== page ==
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X-Men '97's Storm actress remembers the racist bullying that inspired her character

Storm actor Alison Sealy-Smith says she shares her character’s history of standing up to bigots

X-Men '97
Image credit: Marvel Studios

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It is no secret that X-Men has long been a franchise that resonates with minorities and other marginalized readers, a factor in the franchise’s appeal that dates at least as far back as the comic book’s relaunch in the ‘70s, if not before. And for at least one actor on the iconic ‘90s X-Men: The Animated Series (and the new X-Men '97 now on Disney+ ), that capacity for identification went beyond the merely abstract. As Alison Sealy-Smith, the voice actor who plays the role of Storm on the franchise, recently remembered, her identification with the character came from memories of bullying and exclusion while growing up Black in '60s Canada.

“I come from an island [Barbados] that’s 95% Black population,” Sealy-Smith told a fan who asked her experiences with bullying and how it affected her characterization of Storm during the C2E2 2023 X-Men: The Animated Series reunion panel. “And I went to school in Sackville, New Brunswick, which is a tiny little town in the province of New Brunswick. So I come from this space which is pretty empowered – this is who I am, most of the people who are around look like me – and then I get into this space when I’m 18 years old, and people asked me where my grass skirt and my spear were. They asked me if my blood was the same color as theirs. They asked why the palms of my hands weren’t brown, too. They wanted to know if I lived in the tops of trees. So, yeah, I got a little crash course in how people treat difference, and I am sure that, yes, I would have channeled some of that into Storm.”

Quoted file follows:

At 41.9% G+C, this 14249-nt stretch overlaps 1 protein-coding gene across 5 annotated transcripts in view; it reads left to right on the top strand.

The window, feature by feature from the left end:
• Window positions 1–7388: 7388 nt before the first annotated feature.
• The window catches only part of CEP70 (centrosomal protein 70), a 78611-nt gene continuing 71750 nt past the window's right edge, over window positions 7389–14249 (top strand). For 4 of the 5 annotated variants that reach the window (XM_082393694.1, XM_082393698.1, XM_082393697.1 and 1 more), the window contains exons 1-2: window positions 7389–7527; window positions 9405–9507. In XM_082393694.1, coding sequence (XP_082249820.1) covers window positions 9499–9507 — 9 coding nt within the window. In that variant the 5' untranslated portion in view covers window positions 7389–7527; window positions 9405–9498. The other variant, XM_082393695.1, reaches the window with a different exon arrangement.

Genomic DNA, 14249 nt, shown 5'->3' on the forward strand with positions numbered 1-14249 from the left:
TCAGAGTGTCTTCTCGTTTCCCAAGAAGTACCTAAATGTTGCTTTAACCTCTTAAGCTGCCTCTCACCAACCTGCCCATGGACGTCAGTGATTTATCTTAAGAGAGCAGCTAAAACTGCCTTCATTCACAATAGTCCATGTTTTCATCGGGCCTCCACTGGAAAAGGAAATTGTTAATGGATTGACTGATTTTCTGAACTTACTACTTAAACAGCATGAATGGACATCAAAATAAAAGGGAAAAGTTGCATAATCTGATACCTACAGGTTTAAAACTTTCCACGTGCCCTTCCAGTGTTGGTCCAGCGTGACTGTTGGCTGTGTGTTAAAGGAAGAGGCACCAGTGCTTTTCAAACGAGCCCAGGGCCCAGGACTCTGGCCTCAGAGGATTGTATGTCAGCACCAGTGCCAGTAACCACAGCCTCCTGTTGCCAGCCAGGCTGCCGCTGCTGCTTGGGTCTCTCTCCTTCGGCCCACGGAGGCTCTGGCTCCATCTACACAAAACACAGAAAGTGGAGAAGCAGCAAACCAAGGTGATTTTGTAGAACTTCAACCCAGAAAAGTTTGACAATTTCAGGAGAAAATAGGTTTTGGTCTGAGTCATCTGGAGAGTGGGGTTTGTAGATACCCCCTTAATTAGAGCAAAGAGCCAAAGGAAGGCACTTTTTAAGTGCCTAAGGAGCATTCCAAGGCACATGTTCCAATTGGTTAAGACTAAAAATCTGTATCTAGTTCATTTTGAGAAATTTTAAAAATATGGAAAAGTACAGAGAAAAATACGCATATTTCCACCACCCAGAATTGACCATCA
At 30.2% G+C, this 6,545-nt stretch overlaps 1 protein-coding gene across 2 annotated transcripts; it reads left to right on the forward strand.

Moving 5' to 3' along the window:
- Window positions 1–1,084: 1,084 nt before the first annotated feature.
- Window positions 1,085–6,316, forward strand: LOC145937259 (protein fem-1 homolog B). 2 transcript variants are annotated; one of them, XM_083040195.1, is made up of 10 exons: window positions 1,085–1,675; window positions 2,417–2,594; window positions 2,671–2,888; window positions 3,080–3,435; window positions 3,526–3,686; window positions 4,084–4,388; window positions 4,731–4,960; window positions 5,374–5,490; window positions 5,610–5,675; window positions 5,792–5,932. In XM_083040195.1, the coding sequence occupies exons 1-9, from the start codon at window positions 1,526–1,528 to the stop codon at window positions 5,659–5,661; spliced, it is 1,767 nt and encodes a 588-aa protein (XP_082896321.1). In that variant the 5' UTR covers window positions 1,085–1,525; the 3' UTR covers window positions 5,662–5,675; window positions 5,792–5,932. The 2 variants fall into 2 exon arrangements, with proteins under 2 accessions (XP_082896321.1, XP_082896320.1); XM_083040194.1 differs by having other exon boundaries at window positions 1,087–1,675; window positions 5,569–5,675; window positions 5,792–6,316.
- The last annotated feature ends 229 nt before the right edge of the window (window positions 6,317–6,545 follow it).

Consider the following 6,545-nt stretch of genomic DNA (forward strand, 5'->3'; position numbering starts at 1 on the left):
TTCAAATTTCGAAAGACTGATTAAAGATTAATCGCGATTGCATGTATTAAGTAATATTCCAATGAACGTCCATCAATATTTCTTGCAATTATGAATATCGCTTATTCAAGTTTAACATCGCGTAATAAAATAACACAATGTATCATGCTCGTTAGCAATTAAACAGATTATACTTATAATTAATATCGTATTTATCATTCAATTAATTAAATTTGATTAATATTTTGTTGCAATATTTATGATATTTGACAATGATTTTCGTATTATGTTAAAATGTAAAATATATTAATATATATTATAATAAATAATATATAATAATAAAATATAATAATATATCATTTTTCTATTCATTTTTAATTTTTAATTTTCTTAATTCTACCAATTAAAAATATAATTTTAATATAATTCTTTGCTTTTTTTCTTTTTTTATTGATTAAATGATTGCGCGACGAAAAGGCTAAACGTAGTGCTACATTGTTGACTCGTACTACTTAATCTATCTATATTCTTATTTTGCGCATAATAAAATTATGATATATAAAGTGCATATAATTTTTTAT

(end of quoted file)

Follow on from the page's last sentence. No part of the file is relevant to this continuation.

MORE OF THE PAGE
Born in Barbados in 1959, Sealy-Smith moved to Canada just as the tumultuous period of Civil Rights was taking hold both north and south of the Canada-US border. An accomplished actor on both stage and screen, Sealy-Smith was actually the third performer to land the role of the X-Men’s weather-controlling co-leader on the '90s cartoon. As producer Eric Lewald revealed in his book Previously On X-Men: The Making of an Animated Series, the show had almost finished production on its first season when producers realized that the role of Storm ought, by all rights, to be played by a Black actor. Consequently, American voice actor Iona Morris was hastily brought in to re-record all of Storm’s dialogue for the season. But in need of a Canadian actor to take on the role for the long haul, the show then hired Sealy-Smith to record Storm’s dialogue once more, and to take over the character for future seasons.

Like Sealy-Smith, other cast members at the C2E2 panel recalled drawing from memories of exclusion when defining their roles, albeit in less socially significant ways. Rogue actor Lenore Zann told audience members that it was her funny voice (a result of having immigrated from Australia at age 11) that resulted in teasing and bullying by classmates, while the voice of Beast, George Buza, said he found the voice of the furred mutants in his experiences as a quintessential outsider.

“I identified with Beast because I went through a lot of stuff as a kid growing up in the ‘50’s, being bullied, and having a lot of trouble in school and being a nerd,” Buza recalled. “I could identify with these aspects of what it was like to be a mutant, and to be different, and to be ostracized from the mainstream of society.”

All of the cast members were emphatic that the ability of the X-Men to provide figures of identification to outsiders of all stripes was the key to its success, and a theme that the show’s writers, to their credit, never shied away from.

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